Leather furniture represents a history of the animal hide used to cover it. The species, geographical location and dietary habits of an animal has an affect on the quality of its outer skin, the end product used for leather furniture. Some leathers are acquired from specific regions to enhance desired features, such as nubuck leather imported from Europe. Well-preserved leathers have survived for centuries and can be found in museums and estates worldwide. Regular maintenance is the key to extending the life of leather furniture.

1950's Style Sofa and Love Seat
credit: Ryan McVay/Photodisc/Getty Images
Leather furniture requires preventative maintenance to extend its life.

Tried and True Methods

Leather furniture can break down and deteriorate due to built-up grime, soil and body oils. Leather conditioner extends the life of leather furniture. Other products that you can use include linseed oil and neutral PH leather cleaners. Manufacturers of leather furniture offer conditioners and preventative-maintenance products that are designed specifically for conditioning and cleaning leather. Online resources can assist in determining which type of leather your furniture is covered in and in recommending the correct product to maintain your leather's resilience.

Not Recommended for Leather

Use a product from a limited list of recommended leather-treatment products, but avoid items on a long list of items that you should never on leather. Avoid direct leather contact with generic waxes, oils or saddle soaps. Water-based products are also not advisable on leather. Certain types of finished leathers, such as aniline-dyed hides, require products designed specifically for their care and cleaning. When in doubt about a product's compatibility with your particular leather, consult the original manufacturer's recommended cleaning and maintenance products and procedures.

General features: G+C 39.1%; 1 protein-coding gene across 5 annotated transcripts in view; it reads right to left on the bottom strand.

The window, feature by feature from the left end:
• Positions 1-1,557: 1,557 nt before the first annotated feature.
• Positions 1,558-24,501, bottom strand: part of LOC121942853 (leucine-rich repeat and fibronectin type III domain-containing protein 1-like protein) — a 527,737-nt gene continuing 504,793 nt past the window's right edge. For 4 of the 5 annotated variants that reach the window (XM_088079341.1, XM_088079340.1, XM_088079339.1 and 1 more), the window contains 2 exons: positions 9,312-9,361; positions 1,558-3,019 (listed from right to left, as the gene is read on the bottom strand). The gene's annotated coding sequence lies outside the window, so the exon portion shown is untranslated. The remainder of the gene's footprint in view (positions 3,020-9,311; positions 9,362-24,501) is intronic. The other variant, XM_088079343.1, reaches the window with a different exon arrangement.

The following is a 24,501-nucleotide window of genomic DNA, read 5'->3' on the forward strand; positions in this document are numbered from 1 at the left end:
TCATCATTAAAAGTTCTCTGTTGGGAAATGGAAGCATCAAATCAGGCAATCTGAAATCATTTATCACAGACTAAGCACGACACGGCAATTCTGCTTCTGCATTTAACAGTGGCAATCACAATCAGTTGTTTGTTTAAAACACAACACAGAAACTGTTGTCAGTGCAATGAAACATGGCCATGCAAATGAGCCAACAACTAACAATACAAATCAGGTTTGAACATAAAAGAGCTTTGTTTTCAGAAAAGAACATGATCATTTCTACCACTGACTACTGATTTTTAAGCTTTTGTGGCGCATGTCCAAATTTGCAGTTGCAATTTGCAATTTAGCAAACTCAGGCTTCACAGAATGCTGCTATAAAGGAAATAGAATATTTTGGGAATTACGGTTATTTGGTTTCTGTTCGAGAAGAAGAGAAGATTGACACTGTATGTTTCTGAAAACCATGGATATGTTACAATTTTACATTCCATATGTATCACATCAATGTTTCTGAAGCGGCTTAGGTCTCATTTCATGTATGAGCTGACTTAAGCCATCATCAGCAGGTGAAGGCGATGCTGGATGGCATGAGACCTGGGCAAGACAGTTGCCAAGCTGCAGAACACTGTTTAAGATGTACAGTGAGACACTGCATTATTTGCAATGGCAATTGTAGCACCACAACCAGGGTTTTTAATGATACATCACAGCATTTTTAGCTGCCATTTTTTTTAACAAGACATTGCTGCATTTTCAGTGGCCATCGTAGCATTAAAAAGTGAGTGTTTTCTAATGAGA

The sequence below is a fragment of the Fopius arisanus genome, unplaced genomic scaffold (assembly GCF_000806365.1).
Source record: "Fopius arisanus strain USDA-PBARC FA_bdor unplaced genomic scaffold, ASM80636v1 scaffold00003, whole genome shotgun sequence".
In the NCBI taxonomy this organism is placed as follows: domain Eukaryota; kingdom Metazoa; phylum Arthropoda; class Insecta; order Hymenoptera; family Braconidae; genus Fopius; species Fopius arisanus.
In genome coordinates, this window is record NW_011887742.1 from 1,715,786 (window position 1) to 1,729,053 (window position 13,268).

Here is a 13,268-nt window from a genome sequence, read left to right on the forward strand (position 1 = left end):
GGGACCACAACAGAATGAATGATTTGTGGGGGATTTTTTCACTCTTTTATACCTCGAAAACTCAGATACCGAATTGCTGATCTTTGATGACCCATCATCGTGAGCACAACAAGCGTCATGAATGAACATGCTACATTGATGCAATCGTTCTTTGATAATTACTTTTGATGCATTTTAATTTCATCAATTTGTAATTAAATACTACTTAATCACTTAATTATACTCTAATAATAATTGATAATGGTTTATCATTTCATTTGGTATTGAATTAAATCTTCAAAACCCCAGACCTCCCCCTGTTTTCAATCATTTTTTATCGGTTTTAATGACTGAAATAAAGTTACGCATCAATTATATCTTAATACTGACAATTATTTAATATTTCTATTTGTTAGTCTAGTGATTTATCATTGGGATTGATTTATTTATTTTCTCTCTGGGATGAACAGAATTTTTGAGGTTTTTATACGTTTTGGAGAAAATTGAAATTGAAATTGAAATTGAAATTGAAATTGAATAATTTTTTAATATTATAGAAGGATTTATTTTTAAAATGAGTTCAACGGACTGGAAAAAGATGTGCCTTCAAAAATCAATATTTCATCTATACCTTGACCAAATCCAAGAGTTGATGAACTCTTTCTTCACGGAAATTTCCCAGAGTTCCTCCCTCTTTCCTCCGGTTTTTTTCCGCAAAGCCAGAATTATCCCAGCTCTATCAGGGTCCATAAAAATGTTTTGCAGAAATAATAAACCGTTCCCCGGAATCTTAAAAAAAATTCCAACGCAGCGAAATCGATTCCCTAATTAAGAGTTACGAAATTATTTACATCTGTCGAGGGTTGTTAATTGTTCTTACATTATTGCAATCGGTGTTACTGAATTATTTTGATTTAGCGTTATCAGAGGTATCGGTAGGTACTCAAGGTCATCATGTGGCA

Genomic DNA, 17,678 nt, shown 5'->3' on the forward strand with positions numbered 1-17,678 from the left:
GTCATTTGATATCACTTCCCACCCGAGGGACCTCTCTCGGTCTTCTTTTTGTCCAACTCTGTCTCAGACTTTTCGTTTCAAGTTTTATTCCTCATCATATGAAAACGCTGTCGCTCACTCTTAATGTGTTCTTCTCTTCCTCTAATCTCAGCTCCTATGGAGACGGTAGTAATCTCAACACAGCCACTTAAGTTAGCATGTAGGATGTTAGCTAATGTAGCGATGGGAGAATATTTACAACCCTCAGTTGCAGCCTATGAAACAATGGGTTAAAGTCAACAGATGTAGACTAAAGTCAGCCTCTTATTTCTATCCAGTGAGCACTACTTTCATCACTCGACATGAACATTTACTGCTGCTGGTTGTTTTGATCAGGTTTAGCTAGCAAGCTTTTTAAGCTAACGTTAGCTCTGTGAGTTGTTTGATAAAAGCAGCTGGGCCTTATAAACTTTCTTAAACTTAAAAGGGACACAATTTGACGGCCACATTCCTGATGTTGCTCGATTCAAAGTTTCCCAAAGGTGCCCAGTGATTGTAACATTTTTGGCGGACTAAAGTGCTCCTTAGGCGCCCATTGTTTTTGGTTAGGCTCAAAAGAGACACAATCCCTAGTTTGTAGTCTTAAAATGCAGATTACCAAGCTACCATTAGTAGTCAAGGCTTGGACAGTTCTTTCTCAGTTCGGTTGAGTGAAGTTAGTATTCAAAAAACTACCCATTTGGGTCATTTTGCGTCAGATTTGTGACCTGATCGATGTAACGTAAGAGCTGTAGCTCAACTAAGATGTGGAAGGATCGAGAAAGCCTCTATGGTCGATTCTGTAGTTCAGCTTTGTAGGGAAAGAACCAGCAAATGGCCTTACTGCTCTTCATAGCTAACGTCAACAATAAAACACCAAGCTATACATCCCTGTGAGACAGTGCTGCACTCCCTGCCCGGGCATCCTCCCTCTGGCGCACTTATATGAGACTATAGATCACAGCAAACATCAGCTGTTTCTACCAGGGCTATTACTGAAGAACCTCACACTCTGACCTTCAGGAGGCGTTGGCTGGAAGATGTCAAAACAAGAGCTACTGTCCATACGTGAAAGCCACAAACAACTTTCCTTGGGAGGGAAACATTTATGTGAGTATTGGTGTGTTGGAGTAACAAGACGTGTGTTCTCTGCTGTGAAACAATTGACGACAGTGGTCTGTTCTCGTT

Ensure Your Leather's Long Life

An insurance policy can help protect your leather investment. When purchasing new leather, explore warranty programs that are available through leather furniture retailers to repair accidental stains, such as nail polish and pet bodily excretions. Professional repair of accidental burns, rips and tears is also covered under some leather warranty coverage programs. Not all leather warranty plans are the same, and some exclusions may apply regarding negligence or abuse of leather furniture.

Extra Measures

Despite its rough exterior, leather is vulnerable to extended heat and light exposure. Leather revitalizers and beeswax-based furniture polishes help restore neglected leather furniture that has been subjected to long-term exposure to ultra-violet rays or other heat sources such as fireplaces. Some cracked and dried leathers can be coaxed back to life with products designed to enhance and restore the natural sheen. If your existing leather furniture has rips, tears, stains or burns, consider hiring or consulting a leather professional to accomplish the restoration.